2. Speak for yourself.
The values of a community cannot be known if the citizens of the community do not contribute to the conversation. While elected officials are appointed to represent and promote policy that is beneficial to society, it is the duty of the citizens to create a voice that guides policy makers to create effective laws.
3. Stand on your own two feet and stick up for your rights.
To instigate change against policies that are inconsistent with a community's values, participation from the individuals of that community is essential. Standing on your own two feet and sticking up for your rights reflects individuals of the community voicing their opinion and not conceding to unethical policies.
As stated above, the fundamentals of being an advocate involve: understanding your rights, staying informed, and participating in strategic movements that contribute to revising policy. Advocacy empowers a community and allows for the voice and values of that community to be heard, and therefore, utilized in the installation and revision of laws. Being an advocate means influencing the laws that influence you.
By Haley Hajjali / U of M
1. Anderson, Sian, and Christine Bigby. “Self Advocacy as a Means to Positive Identities for Individuals with Intellectual Disabilities .” Journal of Applied Research in Intellectual Disabilities , vol. 30, 2017.
Headlines across newspaper front page scream PCA Fraud! Doesn’t it makes you want to cringe and yell out, “We are not all bad providers!”
I have worked for a Fiscal Support Entity (FSE) for the past 10 years, specifically with the Personal Care Attendant (PCA) program along with other self-directed programs. Over time I have seen, both suspected and confirmed cases of fraud. Each time fraud is suspected, you hope it’s not true. But an investigation takes place, a report is made with the State and the questioning begins. While cases of fraud are few and far between it does happen. But, with each case it makes a provider tighten their policies and practices to ensure it does not happen again.
While it feels as if we read or hear about a new fraud case each month, the following fraud facts might surprise you. Within the state of Minnesota there are 240,000 enrolled providers, some examples are PCA’s, pharmacists, transportation providers and day care providers. Over all there are 100 different provider types. For each person enrolled, the Department of Human Services (DHS) will authorize a unique identifier which is used for billing. The billing for Medicaid services is overseen by the Office of Inspector General (OIG). Currently OIG oversees provider billing for the $12 billion dollars Medicaid industry in Minnesota, this fact came from a recent Senate hearing in which the DHS and the OIG reported their findings on PCA Fraud.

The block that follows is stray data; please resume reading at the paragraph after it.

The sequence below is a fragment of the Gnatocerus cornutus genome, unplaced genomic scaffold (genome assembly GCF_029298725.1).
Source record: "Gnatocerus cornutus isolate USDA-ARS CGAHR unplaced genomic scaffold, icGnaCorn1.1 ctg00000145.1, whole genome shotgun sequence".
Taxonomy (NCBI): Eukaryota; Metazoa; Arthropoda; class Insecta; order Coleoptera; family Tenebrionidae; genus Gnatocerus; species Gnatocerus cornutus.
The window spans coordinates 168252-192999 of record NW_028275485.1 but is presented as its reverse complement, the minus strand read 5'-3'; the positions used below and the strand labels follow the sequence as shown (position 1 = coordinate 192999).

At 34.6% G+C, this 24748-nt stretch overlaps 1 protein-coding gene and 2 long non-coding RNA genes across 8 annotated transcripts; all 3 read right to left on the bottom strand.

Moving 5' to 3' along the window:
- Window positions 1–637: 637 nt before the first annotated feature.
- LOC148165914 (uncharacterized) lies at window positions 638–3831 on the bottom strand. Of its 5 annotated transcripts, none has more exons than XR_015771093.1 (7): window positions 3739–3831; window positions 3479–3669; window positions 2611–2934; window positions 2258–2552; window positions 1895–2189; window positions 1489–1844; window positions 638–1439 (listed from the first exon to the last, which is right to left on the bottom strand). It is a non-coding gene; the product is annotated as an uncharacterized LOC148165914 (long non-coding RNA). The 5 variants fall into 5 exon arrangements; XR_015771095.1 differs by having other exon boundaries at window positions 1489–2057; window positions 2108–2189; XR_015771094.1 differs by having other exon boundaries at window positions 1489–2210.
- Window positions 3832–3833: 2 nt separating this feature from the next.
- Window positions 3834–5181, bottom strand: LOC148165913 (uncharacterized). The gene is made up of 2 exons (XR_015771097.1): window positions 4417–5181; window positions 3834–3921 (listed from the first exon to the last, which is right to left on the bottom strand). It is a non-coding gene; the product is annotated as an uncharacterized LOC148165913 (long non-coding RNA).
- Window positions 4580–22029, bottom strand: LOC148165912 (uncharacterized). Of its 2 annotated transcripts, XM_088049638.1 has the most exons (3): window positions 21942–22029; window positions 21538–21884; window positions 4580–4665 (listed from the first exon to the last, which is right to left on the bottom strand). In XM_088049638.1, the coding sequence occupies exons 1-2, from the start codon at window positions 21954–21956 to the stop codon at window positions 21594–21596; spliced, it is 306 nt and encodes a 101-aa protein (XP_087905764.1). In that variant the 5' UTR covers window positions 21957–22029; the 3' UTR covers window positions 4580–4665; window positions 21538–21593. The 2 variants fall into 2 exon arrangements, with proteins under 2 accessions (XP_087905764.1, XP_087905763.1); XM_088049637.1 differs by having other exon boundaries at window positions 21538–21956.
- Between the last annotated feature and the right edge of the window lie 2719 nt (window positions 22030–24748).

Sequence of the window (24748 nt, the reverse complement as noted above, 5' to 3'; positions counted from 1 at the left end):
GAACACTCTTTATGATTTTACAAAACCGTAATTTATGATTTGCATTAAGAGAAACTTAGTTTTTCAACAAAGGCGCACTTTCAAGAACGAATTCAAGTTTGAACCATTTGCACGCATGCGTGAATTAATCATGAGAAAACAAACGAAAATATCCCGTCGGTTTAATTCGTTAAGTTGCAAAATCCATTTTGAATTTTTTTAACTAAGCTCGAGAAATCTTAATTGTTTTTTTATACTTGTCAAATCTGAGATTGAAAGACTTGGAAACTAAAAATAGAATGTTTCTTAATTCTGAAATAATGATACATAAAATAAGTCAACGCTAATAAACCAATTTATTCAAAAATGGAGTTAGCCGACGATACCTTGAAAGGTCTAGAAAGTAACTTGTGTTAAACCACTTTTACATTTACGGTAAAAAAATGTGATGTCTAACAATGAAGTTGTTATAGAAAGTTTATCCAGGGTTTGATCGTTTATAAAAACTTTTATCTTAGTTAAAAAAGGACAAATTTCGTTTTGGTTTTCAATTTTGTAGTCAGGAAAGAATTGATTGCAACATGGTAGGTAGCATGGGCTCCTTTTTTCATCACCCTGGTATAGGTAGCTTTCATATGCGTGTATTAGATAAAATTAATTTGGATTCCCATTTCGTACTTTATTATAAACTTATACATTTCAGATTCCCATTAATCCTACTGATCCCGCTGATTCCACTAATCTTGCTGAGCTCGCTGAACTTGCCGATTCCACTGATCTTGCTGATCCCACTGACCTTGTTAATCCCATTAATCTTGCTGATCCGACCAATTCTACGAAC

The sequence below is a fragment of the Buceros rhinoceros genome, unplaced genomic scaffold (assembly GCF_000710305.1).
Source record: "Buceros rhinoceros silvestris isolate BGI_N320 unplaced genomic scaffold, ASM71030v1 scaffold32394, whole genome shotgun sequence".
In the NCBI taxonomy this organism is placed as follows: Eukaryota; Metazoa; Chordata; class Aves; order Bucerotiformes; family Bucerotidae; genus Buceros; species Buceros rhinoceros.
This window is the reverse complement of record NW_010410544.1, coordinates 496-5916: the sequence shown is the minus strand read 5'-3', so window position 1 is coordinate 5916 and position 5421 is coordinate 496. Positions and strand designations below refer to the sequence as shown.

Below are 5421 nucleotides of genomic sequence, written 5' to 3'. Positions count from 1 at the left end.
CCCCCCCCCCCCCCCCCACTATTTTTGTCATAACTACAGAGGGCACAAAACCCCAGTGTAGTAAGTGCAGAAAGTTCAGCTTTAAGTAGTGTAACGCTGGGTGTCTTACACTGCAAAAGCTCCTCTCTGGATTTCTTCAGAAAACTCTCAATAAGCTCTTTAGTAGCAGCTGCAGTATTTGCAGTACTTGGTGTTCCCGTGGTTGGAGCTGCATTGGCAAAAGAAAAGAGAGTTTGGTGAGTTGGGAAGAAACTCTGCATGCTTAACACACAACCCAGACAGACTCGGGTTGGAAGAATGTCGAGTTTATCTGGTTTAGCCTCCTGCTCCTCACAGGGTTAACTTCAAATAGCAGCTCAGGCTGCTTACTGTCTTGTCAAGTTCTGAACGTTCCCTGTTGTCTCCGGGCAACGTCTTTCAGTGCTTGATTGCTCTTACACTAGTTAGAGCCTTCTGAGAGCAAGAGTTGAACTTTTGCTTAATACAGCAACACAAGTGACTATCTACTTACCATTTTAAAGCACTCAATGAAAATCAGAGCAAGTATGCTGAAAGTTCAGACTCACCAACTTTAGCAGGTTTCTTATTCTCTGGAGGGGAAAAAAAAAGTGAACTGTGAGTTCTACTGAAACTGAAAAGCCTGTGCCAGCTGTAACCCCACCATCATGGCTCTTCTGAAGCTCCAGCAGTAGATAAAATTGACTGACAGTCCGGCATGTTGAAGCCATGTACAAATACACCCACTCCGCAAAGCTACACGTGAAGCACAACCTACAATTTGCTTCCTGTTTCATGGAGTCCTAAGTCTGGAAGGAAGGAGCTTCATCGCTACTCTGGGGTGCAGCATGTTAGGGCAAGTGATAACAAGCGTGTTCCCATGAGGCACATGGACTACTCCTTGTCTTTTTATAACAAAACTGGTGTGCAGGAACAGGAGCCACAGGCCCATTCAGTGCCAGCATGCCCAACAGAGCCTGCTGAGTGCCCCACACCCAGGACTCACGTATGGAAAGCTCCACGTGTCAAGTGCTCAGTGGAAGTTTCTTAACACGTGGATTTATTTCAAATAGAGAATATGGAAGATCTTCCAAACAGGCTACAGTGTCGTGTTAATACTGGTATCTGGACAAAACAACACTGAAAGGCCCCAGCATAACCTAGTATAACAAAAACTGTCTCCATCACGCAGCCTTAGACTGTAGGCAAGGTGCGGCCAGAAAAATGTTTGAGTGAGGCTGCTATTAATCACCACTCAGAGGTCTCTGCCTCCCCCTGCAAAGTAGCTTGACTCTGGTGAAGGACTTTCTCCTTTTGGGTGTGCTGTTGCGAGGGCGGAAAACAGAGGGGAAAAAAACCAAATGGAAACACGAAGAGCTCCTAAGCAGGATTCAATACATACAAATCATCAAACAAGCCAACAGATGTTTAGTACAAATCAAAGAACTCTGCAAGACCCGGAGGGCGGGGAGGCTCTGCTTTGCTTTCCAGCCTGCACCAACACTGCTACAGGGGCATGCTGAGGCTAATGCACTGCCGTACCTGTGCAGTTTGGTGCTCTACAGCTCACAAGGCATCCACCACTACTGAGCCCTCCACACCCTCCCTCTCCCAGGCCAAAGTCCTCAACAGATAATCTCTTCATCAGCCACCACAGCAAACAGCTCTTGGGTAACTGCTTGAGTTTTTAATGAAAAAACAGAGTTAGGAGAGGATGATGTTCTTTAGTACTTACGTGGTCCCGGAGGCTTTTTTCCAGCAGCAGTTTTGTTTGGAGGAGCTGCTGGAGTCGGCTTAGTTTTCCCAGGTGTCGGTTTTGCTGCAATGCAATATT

Within this same report, OIG indicated in 2016 there were 361 completed fraudulent investigations. Out of these 361 completed reports only 189 were related to PCA fraud, so this accounts for 52% of the fraud cases within Minnesota. Also 2016, according to the Bureau of Labor Statistics there were 67,420 workers employed as personal care aides for recipients of Home and Community Based Services in Minnesota. If we do some math comparing the 189 cases of fraud compared to the amount of workers this breaks down to 0.002%.
On a national level, Applied Self Direction (a national organization focused on technical assistance for self-directed services) conducted a study in 2015 and reported there were 536 indictments for fraud, waste or abuse of Personal Care Services out of the more than 2 million PCA’s working throughout the nation. That calculates to 0.03%, or if you want look at this in another way, it breaks down to 1 in every 4,500 PCA’s.
As a Fiscal Support Entity; our staff looks at every timesheet, every signature, and every receipt that comes in to ensure accuracy and to avoid any potential fraudulent activity. Fiscal Support Entities or PCA agencies have policies in place to report suspected fraud or training for workers upon hire and annually on what constitutes fraud in an effort to minimize activity. Both PCA agencies and Fiscal Support Entities have to pass rigorous requirements with the state in order to provide services.
So while the news would have us believe that there are fraud cases running rampant across the county, the facts indicate a relatively low percentage. While there may be a case from time to time, over all services are being provided without problem.
Written by: Julie Lux, MRCI